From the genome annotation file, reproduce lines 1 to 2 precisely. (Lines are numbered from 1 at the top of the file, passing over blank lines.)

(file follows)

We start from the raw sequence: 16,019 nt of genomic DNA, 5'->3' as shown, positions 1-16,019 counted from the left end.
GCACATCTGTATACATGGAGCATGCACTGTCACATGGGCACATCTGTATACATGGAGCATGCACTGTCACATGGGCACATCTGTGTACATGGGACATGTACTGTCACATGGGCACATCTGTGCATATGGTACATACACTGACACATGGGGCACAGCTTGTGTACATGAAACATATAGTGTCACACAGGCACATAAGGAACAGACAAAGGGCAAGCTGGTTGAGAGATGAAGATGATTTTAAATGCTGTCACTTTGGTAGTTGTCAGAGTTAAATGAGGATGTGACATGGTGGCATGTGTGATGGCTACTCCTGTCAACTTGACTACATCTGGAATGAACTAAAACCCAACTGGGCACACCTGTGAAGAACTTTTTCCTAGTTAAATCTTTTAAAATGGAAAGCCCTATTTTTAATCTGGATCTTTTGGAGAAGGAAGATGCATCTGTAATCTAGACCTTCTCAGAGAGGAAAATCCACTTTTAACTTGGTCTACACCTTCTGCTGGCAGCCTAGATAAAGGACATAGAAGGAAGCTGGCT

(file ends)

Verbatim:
We start from the raw sequence: 16,019 nt of genomic DNA, 5'->3' as shown, positions 1-16,019 counted from the left end.
GCACATCTGTATACATGGAGCATGCACTGTCACATGGGCACATCTGTATACATGGAGCATGCACTGTCACATGGGCACATCTGTGTACATGGGACATGTACTGTCACATGGGCACATCTGTGCATATGGTACATACACTGACACATGGGGCACAGCTTGTGTACATGAAACATATAGTGTCACACAGGCACATAAGGAACAGACAAAGGGCAAGCTGGTTGAGAGATGAAGATGATTTTAAATGCTGTCACTTTGGTAGTTGTCAGAGTTAAATGAGGATGTGACATGGTGGCATGTGTGATGGCTACTCCTGTCAACTTGACTACATCTGGAATGAACTAAAACCCAACTGGGCACACCTGTGAAGAACTTTTTCCTAGTTAAATCTTTTAAAATGGAAAGCCCTATTTTTAATCTGGATCTTTTGGAGAAGGAAGATGCATCTGTAATCTAGACCTTCTCAGAGAGGAAAATCCACTTTTAACTTGGTCTACACCTTCTGCTGGCAGCCTAGATAAAGGACATAGAAGGAAGCTGGCT